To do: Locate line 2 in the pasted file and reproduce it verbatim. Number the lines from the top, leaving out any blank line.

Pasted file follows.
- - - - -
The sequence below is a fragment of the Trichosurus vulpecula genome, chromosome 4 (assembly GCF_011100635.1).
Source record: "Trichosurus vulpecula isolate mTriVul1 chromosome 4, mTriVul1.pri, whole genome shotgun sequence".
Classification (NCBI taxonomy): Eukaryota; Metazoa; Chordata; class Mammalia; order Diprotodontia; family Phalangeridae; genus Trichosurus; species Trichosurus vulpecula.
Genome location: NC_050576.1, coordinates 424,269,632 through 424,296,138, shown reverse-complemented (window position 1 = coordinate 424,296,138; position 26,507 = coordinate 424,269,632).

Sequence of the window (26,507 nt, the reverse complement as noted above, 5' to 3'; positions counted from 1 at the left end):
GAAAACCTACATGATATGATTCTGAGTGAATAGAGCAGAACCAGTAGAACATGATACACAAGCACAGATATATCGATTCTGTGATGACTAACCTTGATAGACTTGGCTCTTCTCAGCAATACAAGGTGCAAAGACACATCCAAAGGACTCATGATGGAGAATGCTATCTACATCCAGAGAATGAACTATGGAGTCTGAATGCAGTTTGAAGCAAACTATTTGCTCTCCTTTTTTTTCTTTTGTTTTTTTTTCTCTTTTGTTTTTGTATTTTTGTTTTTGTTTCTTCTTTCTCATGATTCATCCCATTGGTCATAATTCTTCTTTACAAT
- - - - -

Source record: "Trichosurus vulpecula isolate mTriVul1 chromosome 4, mTriVul1.pri, whole genome shotgun sequence".